Characteristics of Typical Disfluency and Stuttering

Differentiating typical disfluencies and stuttering is a critical piece of assessment, particularly for preschool children. Without proper intervention, children who exhibit signs of early stuttering are more at risk for continued stuttering. The chart below describes some characteristics of "typical disfluency" and "stuttering" (Adapted from Coleman, 2013).

Typical Disfluency Stuttering
Speech Characteristics
  • Multisyllabic whole-word and phrase repetitions
  • Interjections
  • Revisions
Speech Characteristics
  • Sound or syllable repetitions
  • Prolongations
  • Blocks

Other Behaviors

  • No physical tension or struggle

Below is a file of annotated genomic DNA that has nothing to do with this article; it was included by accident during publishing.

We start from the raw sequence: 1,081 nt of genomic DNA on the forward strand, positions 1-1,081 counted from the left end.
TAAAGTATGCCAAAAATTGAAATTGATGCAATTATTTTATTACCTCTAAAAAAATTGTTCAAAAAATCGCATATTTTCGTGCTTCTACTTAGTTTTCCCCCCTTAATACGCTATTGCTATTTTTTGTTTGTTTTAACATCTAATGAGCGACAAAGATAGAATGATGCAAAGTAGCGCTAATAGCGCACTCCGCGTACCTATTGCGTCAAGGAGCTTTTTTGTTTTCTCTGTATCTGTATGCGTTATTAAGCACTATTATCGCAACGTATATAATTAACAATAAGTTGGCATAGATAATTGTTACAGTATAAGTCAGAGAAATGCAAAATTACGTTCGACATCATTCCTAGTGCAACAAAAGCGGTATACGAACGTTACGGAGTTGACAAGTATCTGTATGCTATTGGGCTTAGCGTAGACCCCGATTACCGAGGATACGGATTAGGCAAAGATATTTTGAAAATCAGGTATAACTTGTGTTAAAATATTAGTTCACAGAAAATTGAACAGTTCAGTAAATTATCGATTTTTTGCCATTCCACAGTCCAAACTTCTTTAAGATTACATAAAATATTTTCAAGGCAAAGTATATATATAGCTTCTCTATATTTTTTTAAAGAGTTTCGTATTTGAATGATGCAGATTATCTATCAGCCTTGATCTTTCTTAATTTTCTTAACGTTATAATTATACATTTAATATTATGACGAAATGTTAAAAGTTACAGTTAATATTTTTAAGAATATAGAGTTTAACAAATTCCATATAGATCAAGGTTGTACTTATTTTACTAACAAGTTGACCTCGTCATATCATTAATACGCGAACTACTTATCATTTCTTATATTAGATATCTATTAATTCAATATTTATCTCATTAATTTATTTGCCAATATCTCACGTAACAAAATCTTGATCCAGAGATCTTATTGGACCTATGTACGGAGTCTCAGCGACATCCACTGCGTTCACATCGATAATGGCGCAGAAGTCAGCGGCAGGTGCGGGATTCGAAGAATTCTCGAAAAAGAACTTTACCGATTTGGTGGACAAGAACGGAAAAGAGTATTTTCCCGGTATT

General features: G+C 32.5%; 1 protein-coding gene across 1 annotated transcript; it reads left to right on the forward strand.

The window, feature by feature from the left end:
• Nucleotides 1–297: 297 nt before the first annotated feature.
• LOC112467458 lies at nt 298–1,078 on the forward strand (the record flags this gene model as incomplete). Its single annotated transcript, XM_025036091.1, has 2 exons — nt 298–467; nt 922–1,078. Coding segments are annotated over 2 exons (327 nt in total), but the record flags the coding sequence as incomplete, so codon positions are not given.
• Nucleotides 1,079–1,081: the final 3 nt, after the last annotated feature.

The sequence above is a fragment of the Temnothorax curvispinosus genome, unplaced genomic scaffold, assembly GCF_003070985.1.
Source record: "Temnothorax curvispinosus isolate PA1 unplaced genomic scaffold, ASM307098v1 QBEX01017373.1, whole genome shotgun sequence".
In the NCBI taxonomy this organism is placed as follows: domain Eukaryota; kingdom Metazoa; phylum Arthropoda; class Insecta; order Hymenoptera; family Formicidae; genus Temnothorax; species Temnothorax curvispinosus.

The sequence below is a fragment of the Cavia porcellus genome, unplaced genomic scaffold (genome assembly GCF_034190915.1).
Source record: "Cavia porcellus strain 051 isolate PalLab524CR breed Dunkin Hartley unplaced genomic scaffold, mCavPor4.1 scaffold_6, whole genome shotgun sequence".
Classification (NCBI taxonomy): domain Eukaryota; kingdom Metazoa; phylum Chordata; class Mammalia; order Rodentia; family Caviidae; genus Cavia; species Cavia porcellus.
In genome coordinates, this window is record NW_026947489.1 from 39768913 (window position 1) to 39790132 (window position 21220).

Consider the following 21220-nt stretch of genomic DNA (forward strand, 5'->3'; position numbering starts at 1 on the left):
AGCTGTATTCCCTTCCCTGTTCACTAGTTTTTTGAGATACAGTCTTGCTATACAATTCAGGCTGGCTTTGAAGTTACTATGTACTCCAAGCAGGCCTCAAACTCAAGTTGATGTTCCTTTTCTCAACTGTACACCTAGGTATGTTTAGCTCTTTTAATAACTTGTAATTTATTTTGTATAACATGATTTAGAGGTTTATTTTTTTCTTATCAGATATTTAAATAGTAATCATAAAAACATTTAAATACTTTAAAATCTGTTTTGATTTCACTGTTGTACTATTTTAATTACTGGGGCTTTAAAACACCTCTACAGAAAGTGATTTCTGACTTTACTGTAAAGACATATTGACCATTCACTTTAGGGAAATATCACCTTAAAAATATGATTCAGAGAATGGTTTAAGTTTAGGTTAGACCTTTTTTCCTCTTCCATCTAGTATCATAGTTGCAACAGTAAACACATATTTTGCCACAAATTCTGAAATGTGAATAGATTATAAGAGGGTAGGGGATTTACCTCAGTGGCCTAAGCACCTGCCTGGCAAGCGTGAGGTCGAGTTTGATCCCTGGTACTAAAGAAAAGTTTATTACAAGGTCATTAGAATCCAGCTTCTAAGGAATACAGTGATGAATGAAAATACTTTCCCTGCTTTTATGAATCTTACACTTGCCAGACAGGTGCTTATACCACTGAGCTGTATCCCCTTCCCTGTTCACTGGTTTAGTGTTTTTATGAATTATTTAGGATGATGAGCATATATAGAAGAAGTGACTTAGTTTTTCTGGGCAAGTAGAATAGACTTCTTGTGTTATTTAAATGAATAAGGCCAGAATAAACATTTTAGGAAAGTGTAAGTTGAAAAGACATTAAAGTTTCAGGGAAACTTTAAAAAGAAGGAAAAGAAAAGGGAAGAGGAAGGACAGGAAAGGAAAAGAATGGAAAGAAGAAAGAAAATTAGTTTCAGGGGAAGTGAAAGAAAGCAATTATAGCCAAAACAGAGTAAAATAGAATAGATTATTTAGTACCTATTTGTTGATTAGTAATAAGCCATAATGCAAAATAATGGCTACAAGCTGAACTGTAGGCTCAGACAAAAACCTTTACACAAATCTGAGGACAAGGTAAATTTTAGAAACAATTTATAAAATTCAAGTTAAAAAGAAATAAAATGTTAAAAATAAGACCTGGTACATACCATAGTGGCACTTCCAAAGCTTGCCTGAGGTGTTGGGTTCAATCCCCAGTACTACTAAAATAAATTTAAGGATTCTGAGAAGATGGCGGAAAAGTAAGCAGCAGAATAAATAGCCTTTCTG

• No secondary behaviors¬†
  • No negative reaction or¬†frustration
  • No family history of stuttering

Other Behaviors

  • Associated physical tension or struggle
  • Secondary behaviors (e.g., eye blinks, facial grimacing, changes in pitch or loudness)
  • Negative reaction or frustration
  • Avoidance behaviors (e.g., reduced verbal output or word/situational avoidances)
  • Family history of stuttering

 

Coleman, C. (2013). How can you tell if childhood stuttering is the real deal? Available from http://blog.asha.org/2013/09/26/how-can-you-tell-if-childhood-stuttering-is-the-real-deal/

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